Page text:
The study showed that serum EDN level was significantly higher in atopic asthmatic than non-atopic asthmatic patients and controls. Earlier studies about the relation of EDN to asthma are deficient. Kim et al. (2007) reported that EDN and ECP are significantly higher in atopic asthma than non-atopic asthma and both factors were positively correlated with eosinophilic count. On the other hand, Nuijsink et al. (2007) found weak inverse correlation between urinary EDN and FEV1 and borderline correlation between urinary EDN and PD20 methacholine. No significant correlation was found between urinary EDN and markers of eosinophilic airway inflammation including % eosinophils or ECP levels in induced sputum and so suggested that urinary EDN is not a suitable complementary marker of airway inflammation in asthma.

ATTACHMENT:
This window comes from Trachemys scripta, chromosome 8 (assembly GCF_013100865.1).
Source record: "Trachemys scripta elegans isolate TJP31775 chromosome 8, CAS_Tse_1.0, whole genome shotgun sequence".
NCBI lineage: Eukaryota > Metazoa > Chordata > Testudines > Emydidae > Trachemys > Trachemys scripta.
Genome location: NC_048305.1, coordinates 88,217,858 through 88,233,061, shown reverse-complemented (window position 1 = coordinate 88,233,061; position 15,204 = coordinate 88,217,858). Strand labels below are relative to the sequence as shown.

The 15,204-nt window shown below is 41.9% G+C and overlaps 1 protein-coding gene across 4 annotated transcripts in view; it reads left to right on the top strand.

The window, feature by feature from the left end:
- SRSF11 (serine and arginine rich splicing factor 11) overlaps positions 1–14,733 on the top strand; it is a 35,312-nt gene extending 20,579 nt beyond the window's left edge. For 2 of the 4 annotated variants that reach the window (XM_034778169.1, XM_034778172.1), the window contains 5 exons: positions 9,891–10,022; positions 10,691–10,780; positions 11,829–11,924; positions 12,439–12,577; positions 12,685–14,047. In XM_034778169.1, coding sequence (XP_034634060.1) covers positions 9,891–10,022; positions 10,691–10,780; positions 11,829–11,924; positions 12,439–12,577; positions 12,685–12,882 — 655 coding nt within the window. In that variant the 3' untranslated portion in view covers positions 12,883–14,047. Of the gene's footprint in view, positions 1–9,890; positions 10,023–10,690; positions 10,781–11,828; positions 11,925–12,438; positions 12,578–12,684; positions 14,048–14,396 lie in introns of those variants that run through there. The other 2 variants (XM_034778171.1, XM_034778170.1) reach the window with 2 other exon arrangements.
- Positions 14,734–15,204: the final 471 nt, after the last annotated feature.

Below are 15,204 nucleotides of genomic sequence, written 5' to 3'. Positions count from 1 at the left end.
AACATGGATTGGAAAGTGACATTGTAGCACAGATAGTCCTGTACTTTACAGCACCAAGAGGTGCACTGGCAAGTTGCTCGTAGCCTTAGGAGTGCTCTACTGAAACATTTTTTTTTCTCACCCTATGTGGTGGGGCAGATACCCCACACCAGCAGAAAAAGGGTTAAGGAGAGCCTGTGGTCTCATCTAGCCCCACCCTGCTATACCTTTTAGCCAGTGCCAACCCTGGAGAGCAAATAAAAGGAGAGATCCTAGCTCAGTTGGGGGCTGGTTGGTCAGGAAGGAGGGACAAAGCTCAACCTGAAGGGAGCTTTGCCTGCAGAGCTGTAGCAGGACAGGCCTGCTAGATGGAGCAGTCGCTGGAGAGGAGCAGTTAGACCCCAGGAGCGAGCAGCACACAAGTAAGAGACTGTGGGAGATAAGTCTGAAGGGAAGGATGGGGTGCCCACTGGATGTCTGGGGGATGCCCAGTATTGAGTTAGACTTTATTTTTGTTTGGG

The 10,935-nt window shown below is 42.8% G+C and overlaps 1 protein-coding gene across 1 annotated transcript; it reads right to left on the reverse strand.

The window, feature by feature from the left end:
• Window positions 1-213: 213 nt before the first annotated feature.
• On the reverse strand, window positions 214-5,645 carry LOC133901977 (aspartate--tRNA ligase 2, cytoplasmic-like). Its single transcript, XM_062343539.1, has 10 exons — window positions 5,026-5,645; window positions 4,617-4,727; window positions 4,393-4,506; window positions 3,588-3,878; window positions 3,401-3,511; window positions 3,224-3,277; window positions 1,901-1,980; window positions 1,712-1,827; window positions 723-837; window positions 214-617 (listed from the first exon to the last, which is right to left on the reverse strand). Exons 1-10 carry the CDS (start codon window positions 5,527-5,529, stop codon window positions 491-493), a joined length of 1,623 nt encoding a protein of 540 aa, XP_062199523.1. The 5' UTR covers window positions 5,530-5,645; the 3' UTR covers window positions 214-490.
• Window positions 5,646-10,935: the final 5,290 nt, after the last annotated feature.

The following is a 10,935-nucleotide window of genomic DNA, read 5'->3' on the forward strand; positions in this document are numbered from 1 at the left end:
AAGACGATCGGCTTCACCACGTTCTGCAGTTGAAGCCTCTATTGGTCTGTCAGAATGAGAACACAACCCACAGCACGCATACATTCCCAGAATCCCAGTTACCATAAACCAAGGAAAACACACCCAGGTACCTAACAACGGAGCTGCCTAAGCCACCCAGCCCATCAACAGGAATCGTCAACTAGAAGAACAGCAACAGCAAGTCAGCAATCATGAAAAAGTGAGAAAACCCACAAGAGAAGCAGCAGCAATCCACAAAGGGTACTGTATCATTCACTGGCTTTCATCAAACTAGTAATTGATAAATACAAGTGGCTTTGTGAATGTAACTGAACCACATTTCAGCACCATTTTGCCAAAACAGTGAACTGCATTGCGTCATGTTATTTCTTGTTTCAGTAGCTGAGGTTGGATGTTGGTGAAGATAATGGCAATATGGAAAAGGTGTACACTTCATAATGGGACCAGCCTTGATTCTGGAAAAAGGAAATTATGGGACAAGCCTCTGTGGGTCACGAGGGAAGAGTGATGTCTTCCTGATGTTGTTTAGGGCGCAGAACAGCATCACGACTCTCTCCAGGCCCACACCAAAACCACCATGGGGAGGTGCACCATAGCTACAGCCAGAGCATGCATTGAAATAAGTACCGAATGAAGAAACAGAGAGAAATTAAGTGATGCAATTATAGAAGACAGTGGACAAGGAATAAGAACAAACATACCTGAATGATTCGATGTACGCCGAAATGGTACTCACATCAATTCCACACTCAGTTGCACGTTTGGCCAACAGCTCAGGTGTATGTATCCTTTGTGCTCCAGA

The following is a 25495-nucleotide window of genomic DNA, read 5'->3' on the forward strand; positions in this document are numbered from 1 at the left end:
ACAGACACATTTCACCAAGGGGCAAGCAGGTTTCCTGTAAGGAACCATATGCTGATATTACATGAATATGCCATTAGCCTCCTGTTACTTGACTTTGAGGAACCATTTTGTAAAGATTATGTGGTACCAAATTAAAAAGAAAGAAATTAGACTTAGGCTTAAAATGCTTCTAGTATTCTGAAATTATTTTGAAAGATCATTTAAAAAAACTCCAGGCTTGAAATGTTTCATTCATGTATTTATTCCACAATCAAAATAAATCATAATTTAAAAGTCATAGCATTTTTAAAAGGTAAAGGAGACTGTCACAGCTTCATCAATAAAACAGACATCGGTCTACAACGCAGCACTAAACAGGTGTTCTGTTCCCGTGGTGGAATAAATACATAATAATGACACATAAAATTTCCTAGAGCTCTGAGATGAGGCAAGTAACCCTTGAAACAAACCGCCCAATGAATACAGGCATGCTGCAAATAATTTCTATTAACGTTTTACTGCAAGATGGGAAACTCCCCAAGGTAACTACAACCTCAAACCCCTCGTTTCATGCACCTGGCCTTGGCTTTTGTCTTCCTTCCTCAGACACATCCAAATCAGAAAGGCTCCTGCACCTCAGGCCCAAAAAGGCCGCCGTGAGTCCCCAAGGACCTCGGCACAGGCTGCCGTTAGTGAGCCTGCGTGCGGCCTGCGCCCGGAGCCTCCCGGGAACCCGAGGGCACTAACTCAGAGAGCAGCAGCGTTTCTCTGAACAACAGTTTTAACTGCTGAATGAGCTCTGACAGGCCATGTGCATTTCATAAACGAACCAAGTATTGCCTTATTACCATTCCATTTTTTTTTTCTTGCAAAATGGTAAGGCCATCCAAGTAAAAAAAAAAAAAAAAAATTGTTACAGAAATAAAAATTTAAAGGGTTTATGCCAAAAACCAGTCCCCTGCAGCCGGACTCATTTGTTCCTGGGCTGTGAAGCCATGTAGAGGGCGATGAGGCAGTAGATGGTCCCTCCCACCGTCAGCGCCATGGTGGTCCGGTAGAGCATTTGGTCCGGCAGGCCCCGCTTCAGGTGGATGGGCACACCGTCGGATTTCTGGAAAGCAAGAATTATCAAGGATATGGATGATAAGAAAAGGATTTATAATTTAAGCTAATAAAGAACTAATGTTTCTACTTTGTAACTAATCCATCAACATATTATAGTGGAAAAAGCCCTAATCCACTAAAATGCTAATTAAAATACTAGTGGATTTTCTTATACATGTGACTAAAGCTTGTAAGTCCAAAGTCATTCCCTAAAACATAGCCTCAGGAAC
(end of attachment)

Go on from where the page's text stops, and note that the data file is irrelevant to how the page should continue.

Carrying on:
The importance of differentiating subtypes of asthma specially in pre-school age is critically useful as atopic asthma tends to persist in adult life, furthermore, loss of lung function is more severe and early in atopic asthmatic patients, that is why the atopic patients are more likely to require daily anti-inflammatory medications (Chipps et al., 2007).